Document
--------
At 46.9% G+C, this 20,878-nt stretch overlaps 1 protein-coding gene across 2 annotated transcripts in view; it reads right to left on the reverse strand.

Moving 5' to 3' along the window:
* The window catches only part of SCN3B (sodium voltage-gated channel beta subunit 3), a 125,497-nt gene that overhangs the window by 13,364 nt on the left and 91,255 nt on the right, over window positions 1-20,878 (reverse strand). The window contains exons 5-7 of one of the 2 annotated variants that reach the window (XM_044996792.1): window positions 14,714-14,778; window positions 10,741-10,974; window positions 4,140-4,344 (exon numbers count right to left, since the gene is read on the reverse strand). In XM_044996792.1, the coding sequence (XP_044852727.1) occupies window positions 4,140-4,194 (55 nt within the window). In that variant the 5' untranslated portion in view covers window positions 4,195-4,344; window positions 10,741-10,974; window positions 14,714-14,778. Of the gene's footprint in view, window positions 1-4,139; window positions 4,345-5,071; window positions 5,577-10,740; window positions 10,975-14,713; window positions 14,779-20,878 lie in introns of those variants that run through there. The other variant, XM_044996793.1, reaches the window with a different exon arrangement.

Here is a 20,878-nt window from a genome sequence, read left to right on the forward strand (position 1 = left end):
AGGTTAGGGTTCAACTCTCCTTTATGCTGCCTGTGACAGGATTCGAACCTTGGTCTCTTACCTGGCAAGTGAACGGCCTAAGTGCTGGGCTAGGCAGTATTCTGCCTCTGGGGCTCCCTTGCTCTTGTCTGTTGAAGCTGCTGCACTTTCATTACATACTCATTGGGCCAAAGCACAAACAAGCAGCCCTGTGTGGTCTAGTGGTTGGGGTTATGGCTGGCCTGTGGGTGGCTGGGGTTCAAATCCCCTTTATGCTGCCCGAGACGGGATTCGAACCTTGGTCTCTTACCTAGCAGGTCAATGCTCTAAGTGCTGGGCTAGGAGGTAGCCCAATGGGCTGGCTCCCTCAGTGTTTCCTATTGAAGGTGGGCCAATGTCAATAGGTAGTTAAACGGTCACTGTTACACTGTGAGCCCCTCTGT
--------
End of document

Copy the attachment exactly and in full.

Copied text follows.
At 46.9% G+C, this 20,878-nt stretch overlaps 1 protein-coding gene across 2 annotated transcripts in view; it reads right to left on the reverse strand.

Moving 5' to 3' along the window:
* The window catches only part of SCN3B (sodium voltage-gated channel beta subunit 3), a 125,497-nt gene that overhangs the window by 13,364 nt on the left and 91,255 nt on the right, over window positions 1-20,878 (reverse strand). The window contains exons 5-7 of one of the 2 annotated variants that reach the window (XM_044996792.1): window positions 14,714-14,778; window positions 10,741-10,974; window positions 4,140-4,344 (exon numbers count right to left, since the gene is read on the reverse strand). In XM_044996792.1, the coding sequence (XP_044852727.1) occupies window positions 4,140-4,194 (55 nt within the window). In that variant the 5' untranslated portion in view covers window positions 4,195-4,344; window positions 10,741-10,974; window positions 14,714-14,778. Of the gene's footprint in view, window positions 1-4,139; window positions 4,345-5,071; window positions 5,577-10,740; window positions 10,975-14,713; window positions 14,779-20,878 lie in introns of those variants that run through there. The other variant, XM_044996793.1, reaches the window with a different exon arrangement.

Here is a 20,878-nt window from a genome sequence, read left to right on the forward strand (position 1 = left end):
AGGTTAGGGTTCAACTCTCCTTTATGCTGCCTGTGACAGGATTCGAACCTTGGTCTCTTACCTGGCAAGTGAACGGCCTAAGTGCTGGGCTAGGCAGTATTCTGCCTCTGGGGCTCCCTTGCTCTTGTCTGTTGAAGCTGCTGCACTTTCATTACATACTCATTGGGCCAAAGCACAAACAAGCAGCCCTGTGTGGTCTAGTGGTTGGGGTTATGGCTGGCCTGTGGGTGGCTGGGGTTCAAATCCCCTTTATGCTGCCCGAGACGGGATTCGAACCTTGGTCTCTTACCTAGCAGGTCAATGCTCTAAGTGCTGGGCTAGGAGGTAGCCCAATGGGCTGGCTCCCTCAGTGTTTCCTATTGAAGGTGGGCCAATGTCAATAGGTAGTTAAACGGTCACTGTTACACTGTGAGCCCCTCTGT